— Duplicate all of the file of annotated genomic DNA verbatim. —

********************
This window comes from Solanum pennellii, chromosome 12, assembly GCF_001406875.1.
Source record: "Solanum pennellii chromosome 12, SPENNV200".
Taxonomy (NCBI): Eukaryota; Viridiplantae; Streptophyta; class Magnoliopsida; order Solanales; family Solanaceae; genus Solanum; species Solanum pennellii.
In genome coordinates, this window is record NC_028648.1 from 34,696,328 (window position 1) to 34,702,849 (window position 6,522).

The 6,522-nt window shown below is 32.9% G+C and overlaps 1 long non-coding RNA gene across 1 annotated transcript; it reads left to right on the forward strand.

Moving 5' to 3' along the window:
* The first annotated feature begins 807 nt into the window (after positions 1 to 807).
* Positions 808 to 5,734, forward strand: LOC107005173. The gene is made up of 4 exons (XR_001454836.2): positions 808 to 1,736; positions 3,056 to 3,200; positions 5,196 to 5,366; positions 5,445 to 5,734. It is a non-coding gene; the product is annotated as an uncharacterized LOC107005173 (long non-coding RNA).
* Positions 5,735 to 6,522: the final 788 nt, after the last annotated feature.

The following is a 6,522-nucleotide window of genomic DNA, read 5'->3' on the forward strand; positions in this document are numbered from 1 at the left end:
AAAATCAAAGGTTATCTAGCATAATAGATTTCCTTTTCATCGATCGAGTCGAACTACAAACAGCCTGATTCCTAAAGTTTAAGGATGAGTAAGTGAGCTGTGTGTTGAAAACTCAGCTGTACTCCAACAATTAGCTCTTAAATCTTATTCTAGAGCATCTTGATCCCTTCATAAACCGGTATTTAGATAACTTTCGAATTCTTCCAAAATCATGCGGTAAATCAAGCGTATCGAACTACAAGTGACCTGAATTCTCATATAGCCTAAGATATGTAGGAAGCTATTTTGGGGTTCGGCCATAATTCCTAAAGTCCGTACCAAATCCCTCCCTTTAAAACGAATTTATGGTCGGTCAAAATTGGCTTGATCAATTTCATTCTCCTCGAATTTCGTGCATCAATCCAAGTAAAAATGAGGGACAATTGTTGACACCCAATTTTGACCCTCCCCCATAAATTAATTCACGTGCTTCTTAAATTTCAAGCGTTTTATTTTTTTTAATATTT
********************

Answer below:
This window comes from Solanum pennellii, chromosome 12, assembly GCF_001406875.1.
Source record: "Solanum pennellii chromosome 12, SPENNV200".
Taxonomy (NCBI): Eukaryota; Viridiplantae; Streptophyta; class Magnoliopsida; order Solanales; family Solanaceae; genus Solanum; species Solanum pennellii.
In genome coordinates, this window is record NC_028648.1 from 34,696,328 (window position 1) to 34,702,849 (window position 6,522).

The 6,522-nt window shown below is 32.9% G+C and overlaps 1 long non-coding RNA gene across 1 annotated transcript; it reads left to right on the forward strand.

Moving 5' to 3' along the window:
* The first annotated feature begins 807 nt into the window (after positions 1 to 807).
* Positions 808 to 5,734, forward strand: LOC107005173. The gene is made up of 4 exons (XR_001454836.2): positions 808 to 1,736; positions 3,056 to 3,200; positions 5,196 to 5,366; positions 5,445 to 5,734. It is a non-coding gene; the product is annotated as an uncharacterized LOC107005173 (long non-coding RNA).
* Positions 5,735 to 6,522: the final 788 nt, after the last annotated feature.

The following is a 6,522-nucleotide window of genomic DNA, read 5'->3' on the forward strand; positions in this document are numbered from 1 at the left end:
AAAATCAAAGGTTATCTAGCATAATAGATTTCCTTTTCATCGATCGAGTCGAACTACAAACAGCCTGATTCCTAAAGTTTAAGGATGAGTAAGTGAGCTGTGTGTTGAAAACTCAGCTGTACTCCAACAATTAGCTCTTAAATCTTATTCTAGAGCATCTTGATCCCTTCATAAACCGGTATTTAGATAACTTTCGAATTCTTCCAAAATCATGCGGTAAATCAAGCGTATCGAACTACAAGTGACCTGAATTCTCATATAGCCTAAGATATGTAGGAAGCTATTTTGGGGTTCGGCCATAATTCCTAAAGTCCGTACCAAATCCCTCCCTTTAAAACGAATTTATGGTCGGTCAAAATTGGCTTGATCAATTTCATTCTCCTCGAATTTCGTGCATCAATCCAAGTAAAAATGAGGGACAATTGTTGACACCCAATTTTGACCCTCCCCCATAAATTAATTCACGTGCTTCTTAAATTTCAAGCGTTTTATTTTTTTTAATATTT